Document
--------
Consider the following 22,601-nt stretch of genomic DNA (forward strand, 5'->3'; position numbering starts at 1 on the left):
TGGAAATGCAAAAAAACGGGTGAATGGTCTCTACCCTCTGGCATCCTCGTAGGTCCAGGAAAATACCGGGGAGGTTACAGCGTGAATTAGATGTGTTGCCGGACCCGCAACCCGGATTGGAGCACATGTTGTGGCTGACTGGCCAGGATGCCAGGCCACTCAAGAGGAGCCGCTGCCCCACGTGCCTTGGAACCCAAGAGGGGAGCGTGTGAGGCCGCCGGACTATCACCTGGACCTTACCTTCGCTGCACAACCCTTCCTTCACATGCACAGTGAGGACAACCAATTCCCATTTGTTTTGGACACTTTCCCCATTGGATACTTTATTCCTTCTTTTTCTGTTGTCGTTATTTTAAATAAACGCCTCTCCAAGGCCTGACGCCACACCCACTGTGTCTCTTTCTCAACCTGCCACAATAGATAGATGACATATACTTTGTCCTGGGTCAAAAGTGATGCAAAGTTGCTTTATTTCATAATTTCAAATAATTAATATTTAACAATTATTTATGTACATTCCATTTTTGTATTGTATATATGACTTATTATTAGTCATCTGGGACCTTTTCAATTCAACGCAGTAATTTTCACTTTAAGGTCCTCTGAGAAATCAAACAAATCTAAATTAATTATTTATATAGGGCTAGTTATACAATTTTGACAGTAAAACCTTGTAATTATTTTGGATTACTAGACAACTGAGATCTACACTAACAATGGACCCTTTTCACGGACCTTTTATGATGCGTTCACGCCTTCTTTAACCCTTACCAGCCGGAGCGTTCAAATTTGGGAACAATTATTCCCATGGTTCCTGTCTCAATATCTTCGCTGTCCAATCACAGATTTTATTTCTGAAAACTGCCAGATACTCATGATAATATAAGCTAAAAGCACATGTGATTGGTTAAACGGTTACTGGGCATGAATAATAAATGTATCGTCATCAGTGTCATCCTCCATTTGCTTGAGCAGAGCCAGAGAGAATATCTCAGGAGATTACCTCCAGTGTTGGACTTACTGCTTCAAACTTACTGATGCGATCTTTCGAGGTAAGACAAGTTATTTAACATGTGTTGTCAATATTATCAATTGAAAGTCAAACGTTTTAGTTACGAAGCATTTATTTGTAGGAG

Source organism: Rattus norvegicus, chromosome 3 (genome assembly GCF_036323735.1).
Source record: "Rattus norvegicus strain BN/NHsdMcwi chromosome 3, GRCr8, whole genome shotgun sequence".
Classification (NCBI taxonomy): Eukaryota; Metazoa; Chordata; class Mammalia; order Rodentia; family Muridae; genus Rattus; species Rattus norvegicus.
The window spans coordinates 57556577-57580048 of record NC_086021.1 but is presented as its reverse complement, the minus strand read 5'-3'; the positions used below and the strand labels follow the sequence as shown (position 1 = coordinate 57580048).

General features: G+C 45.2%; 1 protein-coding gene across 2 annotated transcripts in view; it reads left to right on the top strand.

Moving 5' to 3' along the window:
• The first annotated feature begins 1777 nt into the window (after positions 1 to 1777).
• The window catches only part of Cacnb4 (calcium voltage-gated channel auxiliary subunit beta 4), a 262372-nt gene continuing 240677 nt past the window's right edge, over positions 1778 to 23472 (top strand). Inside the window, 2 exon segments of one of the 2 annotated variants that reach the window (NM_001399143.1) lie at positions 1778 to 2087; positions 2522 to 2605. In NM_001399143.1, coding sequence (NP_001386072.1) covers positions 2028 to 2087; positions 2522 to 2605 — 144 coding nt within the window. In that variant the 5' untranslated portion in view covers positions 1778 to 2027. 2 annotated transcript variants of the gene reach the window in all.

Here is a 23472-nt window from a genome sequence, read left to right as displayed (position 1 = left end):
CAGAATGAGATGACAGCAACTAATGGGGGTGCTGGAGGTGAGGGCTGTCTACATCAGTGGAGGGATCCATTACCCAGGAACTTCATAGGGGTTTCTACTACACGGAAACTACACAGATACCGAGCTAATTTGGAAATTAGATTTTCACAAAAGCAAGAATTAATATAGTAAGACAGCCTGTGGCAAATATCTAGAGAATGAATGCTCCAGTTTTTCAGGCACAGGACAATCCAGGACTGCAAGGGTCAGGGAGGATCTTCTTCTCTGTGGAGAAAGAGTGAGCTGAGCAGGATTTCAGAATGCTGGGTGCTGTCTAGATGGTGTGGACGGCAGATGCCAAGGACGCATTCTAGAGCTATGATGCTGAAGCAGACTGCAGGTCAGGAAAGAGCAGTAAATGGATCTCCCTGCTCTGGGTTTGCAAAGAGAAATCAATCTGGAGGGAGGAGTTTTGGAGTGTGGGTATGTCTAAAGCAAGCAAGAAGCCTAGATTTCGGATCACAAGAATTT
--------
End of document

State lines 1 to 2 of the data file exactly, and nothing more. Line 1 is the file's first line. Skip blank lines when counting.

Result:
Consider the following 22,601-nt stretch of genomic DNA (forward strand, 5'->3'; position numbering starts at 1 on the left):
TGGAAATGCAAAAAAACGGGTGAATGGTCTCTACCCTCTGGCATCCTCGTAGGTCCAGGAAAATACCGGGGAGGTTACAGCGTGAATTAGATGTGTTGCCGGACCCGCAACCCGGATTGGAGCACATGTTGTGGCTGACTGGCCAGGATGCCAGGCCACTCAAGAGGAGCCGCTGCCCCACGTGCCTTGGAACCCAAGAGGGGAGCGTGTGAGGCCGCCGGACTATCACCTGGACCTTACCTTCGCTGCACAACCCTTCCTTCACATGCACAGTGAGGACAACCAATTCCCATTTGTTTTGGACACTTTCCCCATTGGATACTTTATTCCTTCTTTTTCTGTTGTCGTTATTTTAAATAAACGCCTCTCCAAGGCCTGACGCCACACCCACTGTGTCTCTTTCTCAACCTGCCACAATAGATAGATGACATATACTTTGTCCTGGGTCAAAAGTGATGCAAAGTTGCTTTATTTCATAATTTCAAATAATTAATATTTAACAATTATTTATGTACATTCCATTTTTGTATTGTATATATGACTTATTATTAGTCATCTGGGACCTTTTCAATTCAACGCAGTAATTTTCACTTTAAGGTCCTCTGAGAAATCAAACAAATCTAAATTAATTATTTATATAGGGCTAGTTATACAATTTTGACAGTAAAACCTTGTAATTATTTTGGATTACTAGACAACTGAGATCTACACTAACAATGGACCCTTTTCACGGACCTTTTATGATGCGTTCACGCCTTCTTTAACCCTTACCAGCCGGAGCGTTCAAATTTGGGAACAATTATTCCCATGGTTCCTGTCTCAATATCTTCGCTGTCCAATCACAGATTTTATTTCTGAAAACTGCCAGATACTCATGATAATATAAGCTAAAAGCACATGTGATTGGTTAAACGGTTACTGGGCATGAATAATAAATGTATCGTCATCAGTGTCATCCTCCATTTGCTTGAGCAGAGCCAGAGAGAATATCTCAGGAGATTACCTCCAGTGTTGGACTTACTGCTTCAAACTTACTGATGCGATCTTTCGAGGTAAGACAAGTTATTTAACATGTGTTGTCAATATTATCAATTGAAAGTCAAACGTTTTAGTTACGAAGCATTTATTTGTAGGAG